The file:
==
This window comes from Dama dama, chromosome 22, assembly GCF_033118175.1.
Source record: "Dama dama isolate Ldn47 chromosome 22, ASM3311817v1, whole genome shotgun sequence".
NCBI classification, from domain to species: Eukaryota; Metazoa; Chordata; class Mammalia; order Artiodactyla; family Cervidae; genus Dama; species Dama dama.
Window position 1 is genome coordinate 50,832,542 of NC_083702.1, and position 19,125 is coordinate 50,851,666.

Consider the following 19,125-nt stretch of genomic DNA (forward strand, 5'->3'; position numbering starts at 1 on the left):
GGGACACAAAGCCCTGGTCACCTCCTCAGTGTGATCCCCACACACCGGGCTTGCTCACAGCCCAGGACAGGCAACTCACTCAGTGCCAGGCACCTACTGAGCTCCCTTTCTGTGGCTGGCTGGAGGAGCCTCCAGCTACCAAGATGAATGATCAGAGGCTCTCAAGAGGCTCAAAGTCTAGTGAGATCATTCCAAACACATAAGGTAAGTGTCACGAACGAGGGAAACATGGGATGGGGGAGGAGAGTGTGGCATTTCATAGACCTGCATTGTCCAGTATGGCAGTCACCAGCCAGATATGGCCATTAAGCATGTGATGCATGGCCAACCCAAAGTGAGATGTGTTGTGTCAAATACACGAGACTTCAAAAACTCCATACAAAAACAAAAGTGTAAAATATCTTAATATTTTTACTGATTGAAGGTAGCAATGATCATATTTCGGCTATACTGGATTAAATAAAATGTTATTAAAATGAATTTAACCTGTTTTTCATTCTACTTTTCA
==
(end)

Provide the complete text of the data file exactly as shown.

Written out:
This window comes from Dama dama, chromosome 22, assembly GCF_033118175.1.
Source record: "Dama dama isolate Ldn47 chromosome 22, ASM3311817v1, whole genome shotgun sequence".
NCBI classification, from domain to species: Eukaryota; Metazoa; Chordata; class Mammalia; order Artiodactyla; family Cervidae; genus Dama; species Dama dama.
Window position 1 is genome coordinate 50,832,542 of NC_083702.1, and position 19,125 is coordinate 50,851,666.

Consider the following 19,125-nt stretch of genomic DNA (forward strand, 5'->3'; position numbering starts at 1 on the left):
GGGACACAAAGCCCTGGTCACCTCCTCAGTGTGATCCCCACACACCGGGCTTGCTCACAGCCCAGGACAGGCAACTCACTCAGTGCCAGGCACCTACTGAGCTCCCTTTCTGTGGCTGGCTGGAGGAGCCTCCAGCTACCAAGATGAATGATCAGAGGCTCTCAAGAGGCTCAAAGTCTAGTGAGATCATTCCAAACACATAAGGTAAGTGTCACGAACGAGGGAAACATGGGATGGGGGAGGAGAGTGTGGCATTTCATAGACCTGCATTGTCCAGTATGGCAGTCACCAGCCAGATATGGCCATTAAGCATGTGATGCATGGCCAACCCAAAGTGAGATGTGTTGTGTCAAATACACGAGACTTCAAAAACTCCATACAAAAACAAAAGTGTAAAATATCTTAATATTTTTACTGATTGAAGGTAGCAATGATCATATTTCGGCTATACTGGATTAAATAAAATGTTATTAAAATGAATTTAACCTGTTTTTCATTCTACTTTTCA